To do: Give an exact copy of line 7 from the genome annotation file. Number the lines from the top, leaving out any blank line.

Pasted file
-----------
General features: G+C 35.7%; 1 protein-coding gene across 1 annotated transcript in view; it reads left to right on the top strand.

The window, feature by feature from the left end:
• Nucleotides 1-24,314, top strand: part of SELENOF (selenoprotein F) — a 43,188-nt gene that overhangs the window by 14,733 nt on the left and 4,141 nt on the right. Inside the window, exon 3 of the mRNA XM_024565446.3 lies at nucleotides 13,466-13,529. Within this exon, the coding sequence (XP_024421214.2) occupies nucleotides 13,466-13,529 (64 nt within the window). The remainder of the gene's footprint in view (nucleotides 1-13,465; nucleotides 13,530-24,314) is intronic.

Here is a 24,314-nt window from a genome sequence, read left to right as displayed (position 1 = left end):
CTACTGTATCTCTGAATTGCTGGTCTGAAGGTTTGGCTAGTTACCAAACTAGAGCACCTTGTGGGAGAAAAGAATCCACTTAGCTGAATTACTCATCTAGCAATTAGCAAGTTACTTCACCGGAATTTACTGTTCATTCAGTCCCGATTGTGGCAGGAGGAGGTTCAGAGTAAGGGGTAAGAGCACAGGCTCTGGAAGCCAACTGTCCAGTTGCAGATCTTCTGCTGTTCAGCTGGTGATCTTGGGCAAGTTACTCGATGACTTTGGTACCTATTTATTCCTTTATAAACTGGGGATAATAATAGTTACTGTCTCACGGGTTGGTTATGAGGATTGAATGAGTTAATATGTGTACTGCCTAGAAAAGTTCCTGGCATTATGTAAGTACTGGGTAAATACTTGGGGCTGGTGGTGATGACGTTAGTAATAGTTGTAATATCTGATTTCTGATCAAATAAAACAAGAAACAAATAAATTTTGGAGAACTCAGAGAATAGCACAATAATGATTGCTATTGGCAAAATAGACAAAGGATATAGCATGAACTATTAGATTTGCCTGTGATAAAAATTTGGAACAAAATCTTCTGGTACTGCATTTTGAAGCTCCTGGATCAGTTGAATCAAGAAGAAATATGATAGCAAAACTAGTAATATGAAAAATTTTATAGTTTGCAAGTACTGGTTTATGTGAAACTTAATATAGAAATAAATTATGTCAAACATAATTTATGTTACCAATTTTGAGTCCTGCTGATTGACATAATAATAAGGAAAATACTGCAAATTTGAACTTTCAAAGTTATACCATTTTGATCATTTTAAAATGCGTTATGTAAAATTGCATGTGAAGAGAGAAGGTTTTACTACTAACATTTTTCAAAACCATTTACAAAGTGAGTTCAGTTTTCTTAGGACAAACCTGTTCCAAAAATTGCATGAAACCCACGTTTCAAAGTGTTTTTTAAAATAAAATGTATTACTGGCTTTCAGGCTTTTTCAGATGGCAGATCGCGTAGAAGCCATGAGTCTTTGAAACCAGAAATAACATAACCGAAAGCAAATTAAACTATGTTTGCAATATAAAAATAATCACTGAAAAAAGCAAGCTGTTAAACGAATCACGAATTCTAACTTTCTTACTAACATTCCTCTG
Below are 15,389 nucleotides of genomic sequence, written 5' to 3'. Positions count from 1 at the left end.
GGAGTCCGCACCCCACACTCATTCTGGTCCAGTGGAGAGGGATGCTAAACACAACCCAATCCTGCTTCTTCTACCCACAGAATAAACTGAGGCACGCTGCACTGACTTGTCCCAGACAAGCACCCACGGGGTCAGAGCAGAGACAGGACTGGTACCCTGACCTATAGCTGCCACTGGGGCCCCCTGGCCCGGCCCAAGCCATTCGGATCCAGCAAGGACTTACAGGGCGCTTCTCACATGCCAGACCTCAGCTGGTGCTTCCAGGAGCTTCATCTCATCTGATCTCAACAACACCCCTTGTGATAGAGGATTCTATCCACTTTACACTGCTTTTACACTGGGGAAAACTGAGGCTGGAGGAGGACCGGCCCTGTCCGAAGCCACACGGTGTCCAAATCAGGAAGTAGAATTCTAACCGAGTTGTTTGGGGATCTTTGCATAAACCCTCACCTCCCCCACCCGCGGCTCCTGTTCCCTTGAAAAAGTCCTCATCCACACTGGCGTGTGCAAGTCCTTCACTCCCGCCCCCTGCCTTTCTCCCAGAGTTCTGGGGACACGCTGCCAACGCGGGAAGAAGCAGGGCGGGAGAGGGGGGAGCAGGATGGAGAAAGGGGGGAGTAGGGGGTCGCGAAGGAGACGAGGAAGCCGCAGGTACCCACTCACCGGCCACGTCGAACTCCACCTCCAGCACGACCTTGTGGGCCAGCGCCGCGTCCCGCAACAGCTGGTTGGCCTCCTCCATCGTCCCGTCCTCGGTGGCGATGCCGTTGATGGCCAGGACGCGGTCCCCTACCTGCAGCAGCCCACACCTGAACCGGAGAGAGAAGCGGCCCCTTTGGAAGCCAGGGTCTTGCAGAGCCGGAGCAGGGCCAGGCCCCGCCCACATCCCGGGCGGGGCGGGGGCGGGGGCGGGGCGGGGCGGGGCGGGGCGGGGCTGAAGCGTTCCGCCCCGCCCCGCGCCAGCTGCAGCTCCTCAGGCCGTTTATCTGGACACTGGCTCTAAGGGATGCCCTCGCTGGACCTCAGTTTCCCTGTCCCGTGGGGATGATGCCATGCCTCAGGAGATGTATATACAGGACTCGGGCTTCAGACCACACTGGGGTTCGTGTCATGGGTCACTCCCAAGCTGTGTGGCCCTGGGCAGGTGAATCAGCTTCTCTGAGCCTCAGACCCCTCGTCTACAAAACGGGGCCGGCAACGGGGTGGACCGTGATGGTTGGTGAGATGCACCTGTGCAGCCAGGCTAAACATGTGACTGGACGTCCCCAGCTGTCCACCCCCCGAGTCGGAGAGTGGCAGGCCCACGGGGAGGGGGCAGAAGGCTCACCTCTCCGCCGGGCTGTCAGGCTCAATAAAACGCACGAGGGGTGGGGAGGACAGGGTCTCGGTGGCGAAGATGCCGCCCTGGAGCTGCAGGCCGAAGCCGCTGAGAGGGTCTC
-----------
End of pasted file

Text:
GGAGTCCGCACCCCACACTCATTCTGGTCCAGTGGAGAGGGATGCTAAACACAACCCAATCCTGCTTCTTCTACCCACAGAATAAACTGAGGCACGCTGCACTGACTTGTCCCAGACAAGCACCCACGGGGTCAGAGCAGAGACAGGACTGGTACCCTGACCTATAGCTGCCACTGGGGCCCCCTGGCCCGGCCCAAGCCATTCGGATCCAGCAAGGACTTACAGGGCGCTTCTCACATGCCAGACCTCAGCTGGTGCTTCCAGGAGCTTCATCTCATCTGATCTCAACAACACCCCTTGTGATAGAGGATTCTATCCACTTTACACTGCTTTTACACTGGGGAAAACTGAGGCTGGAGGAGGACCGGCCCTGTCCGAAGCCACACGGTGTCCAAATCAGGAAGTAGAATTCTAACCGAGTTGTTTGGGGATCTTTGCATAAACCCTCACCTCCCCCACCCGCGGCTCCTGTTCCCTTGAAAAAGTCCTCATCCACACTGGCGTGTGCAAGTCCTTCACTCCCGCCCCCTGCCTTTCTCCCAGAGTTCTGGGGACACGCTGCCAACGCGGGAAGAAGCAGGGCGGGAGAGGGGGGAGCAGGATGGAGAAAGGGGGGAGTAGGGGGTCGCGAAGGAGACGAGGAAGCCGCAGGTACCCACTCACCGGCCACGTCGAACTCCACCTCCAGCACGACCTTGTGGGCCAGCGCCGCGTCCCGCAACAGCTGGTTGGCCTCCTCCATCGTCCCGTCCTCGGTGGCGATGCCGTTGATGGCCAGGACGCGGTCCCCTACCTGCAGCAGCCCACACCTGAACCGGAGAGAGAAGCGGCCCCTTTGGAAGCCAGGGTCTTGCAGAGCCGGAGCAGGGCCAGGCCCCGCCCACATCCCGGGCGGGGCGGGGGCGGGGGCGGGGCGGGGCGGGGCGGGGCGGGGCTGAAGCGTTCCGCCCCGCCCCGCGCCAGCTGCAGCTCCTCAGGCCGTTTATCTGGACACTGGCTCTAAGGGATGCCCTCGCTGGACCTCAGTTTCCCTGTCCCGTGGGGATGATGCCATGCCTCAGGAGATGTATATACAGGACTCGGGCTTCAGACCACACTGGGGTTCGTGTCATGGGTCACTCCCAAGCTGTGTGGCCCTGGGCAGGTGAATCAGCTTCTCTGAGCCTCAGACCCCTCGTCTACAAAACGGGGCCGGCAACGGGGTGGACCGTGATGGTTGGTGAGATGCACCTGTGCAGCCAGGCTAAACATGTGACTGGACGTCCCCAGCTGTCCACCCCCCGAGTCGGAGAGTGGCAGGCCCACGGGGAGGGGGCAGAAGGCTCACCTCTCCGCCGGGCTGTCAGGCTCAATAAAACGCACGAGGGGTGGGGAGGACAGGGTCTCGGTGGCGAAGATGCCGCCCTGGAGCTGCAGGCCGAAGCCGCTGAGAGGGTCTC